Lena Dunham, Zosia Mamet, and Jemima Kirke of HBO's Girls (Photo: HBO)

In the old days—the days of Arli$$ and Oz—you needed a cable subscription to watch HBO. Then came HBO Go, which requires a cable subscription and a broadband Internet connection. More recently, the network created HBO Now, a $15-per-month service launching in April that will work using only an Internet connection. Aside from a post-launch exclusivity period for Apple devices (widely rumored to be three months), HBO Now seemed to be the ultimate outcome everyone was hoping for: Your very own a la carte Home Box Office with no strings attached.

Yet the saga continues for some reason, as today, HBO announced that the New York cable provider Cablevision plans to offer HBO Now to customers of its Optimum Online broadband service. The news calls into question the nature of HBO Now, which was pitched as a Netflix-like app in which customers would pay money directly to HBO and watch shows via the web or on a device-specific app. At no juncture would a cable company need to be involved, which is supposedly part of the beauty of the thing.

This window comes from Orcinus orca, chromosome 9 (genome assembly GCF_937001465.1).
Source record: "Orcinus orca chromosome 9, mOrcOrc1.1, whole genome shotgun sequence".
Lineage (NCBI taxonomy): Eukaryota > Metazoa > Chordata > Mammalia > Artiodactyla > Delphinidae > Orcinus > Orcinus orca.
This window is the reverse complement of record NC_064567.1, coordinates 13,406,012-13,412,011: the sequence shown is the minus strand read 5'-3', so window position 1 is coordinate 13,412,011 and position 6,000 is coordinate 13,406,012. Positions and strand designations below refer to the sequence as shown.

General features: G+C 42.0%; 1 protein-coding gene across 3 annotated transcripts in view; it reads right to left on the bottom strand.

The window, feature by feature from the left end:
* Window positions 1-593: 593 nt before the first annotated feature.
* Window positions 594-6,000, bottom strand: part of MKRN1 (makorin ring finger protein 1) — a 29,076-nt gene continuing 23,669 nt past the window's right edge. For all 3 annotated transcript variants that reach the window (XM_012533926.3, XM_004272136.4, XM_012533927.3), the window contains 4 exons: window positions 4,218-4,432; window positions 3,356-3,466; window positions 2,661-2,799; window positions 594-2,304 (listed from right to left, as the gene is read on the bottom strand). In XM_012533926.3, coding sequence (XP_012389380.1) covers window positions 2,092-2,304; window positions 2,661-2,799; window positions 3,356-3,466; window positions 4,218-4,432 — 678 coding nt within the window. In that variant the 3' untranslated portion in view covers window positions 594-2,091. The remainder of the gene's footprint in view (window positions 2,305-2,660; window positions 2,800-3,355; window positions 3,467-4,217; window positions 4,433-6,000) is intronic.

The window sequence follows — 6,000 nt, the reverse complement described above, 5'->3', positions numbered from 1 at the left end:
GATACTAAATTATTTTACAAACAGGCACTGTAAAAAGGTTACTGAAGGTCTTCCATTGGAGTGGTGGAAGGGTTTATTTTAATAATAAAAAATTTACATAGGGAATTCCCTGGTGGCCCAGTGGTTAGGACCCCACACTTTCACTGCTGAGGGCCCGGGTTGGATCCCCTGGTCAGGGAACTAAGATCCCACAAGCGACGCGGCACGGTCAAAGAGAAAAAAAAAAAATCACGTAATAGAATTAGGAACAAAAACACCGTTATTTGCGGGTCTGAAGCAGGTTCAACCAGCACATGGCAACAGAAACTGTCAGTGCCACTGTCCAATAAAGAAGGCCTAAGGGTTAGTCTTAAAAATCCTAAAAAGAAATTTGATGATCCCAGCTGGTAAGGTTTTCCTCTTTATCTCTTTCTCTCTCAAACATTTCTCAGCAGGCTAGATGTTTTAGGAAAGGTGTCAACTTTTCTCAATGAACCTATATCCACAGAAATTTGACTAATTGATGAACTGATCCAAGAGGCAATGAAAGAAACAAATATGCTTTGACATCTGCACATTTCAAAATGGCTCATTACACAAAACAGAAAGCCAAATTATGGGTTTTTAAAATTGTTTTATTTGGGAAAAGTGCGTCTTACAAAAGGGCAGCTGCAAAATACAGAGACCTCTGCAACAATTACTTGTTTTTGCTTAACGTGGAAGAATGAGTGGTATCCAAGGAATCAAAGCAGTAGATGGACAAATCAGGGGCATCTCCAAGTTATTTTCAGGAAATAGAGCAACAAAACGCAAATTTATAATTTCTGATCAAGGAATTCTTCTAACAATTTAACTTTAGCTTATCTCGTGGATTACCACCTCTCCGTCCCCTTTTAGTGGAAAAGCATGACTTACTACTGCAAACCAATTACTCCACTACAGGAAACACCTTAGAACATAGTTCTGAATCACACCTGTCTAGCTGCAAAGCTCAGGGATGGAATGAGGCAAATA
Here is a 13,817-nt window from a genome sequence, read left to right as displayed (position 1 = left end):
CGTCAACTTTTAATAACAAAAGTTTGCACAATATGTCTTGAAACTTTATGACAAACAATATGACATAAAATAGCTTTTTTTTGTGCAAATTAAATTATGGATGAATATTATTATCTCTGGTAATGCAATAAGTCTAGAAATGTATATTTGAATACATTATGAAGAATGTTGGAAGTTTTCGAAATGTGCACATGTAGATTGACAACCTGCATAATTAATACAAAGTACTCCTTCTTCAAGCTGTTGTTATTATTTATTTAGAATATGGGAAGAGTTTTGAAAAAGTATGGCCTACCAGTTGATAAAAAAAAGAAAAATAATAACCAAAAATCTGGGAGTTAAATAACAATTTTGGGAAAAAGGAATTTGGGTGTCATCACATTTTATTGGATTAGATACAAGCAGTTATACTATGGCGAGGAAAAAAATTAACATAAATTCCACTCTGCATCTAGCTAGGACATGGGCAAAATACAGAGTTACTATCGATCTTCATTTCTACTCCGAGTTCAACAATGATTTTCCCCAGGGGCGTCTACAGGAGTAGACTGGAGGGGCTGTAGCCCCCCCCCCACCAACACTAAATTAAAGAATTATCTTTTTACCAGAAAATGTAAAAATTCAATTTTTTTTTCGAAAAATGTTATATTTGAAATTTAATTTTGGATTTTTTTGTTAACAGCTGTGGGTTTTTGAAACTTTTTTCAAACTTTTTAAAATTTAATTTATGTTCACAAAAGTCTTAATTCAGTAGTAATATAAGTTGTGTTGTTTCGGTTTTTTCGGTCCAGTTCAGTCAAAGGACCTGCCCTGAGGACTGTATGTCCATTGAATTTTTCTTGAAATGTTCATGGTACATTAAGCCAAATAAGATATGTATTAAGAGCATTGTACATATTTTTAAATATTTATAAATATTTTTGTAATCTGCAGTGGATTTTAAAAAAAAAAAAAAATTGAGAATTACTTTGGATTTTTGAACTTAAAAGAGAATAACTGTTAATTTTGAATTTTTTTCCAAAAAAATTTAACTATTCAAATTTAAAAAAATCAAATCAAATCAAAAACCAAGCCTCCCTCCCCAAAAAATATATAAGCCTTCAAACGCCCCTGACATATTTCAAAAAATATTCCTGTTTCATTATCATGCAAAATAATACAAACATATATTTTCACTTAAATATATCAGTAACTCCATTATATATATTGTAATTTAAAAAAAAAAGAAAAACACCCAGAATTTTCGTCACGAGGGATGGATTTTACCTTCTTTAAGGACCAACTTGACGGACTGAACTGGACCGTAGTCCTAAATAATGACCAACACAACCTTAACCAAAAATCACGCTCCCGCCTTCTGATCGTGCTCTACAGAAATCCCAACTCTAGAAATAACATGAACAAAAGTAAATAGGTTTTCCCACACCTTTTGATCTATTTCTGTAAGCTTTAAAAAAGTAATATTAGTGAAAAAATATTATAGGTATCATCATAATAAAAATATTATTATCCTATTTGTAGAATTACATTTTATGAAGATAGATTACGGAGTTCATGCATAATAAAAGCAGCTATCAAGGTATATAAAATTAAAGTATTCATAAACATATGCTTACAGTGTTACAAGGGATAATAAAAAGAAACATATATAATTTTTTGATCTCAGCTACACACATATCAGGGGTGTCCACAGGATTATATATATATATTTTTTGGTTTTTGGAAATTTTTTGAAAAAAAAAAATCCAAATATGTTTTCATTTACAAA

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The press release touting the deal is high on puffery—“We couldn’t be more excited that our longtime partner has joined us for the launch of HBO Now,” says one tumescent HBO executive—but low on details. Neither HBO nor Cablevision has even explained what the word “offer” means in this context. The release simply huffs that “Cablevision plans to provide pricing and other particulars for HBO Now in the coming weeks.”

Although it’s curious that HBO Now, a product designed for cord-cutters, would announce a cable company as one of its first partners, the explanation will likely be something banal. Our best guess is that Cablevision will let users pay for an HBO Now account as part of their monthly broadband bill, maybe at a promotional rate, thus plunging its customers back into the bundling hell that HBO Now was supposed to eliminate. (It’s worth noting, as Deadline’s David Lieberman does, that Cablevision has previously come out in favor of a la carte cable TV pricing, so they’re hardly archvillains on the bundling front.)

The strangest thing about the news is that since anybody can sign up for HBO Now, anybody can offer it, too. That’s why The A.V. Club couldn’t be more excited to announce that we also plan to offer our users HBO Now. Here is a link to hbonow.com. There. We have offered it.

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[via The Wrap]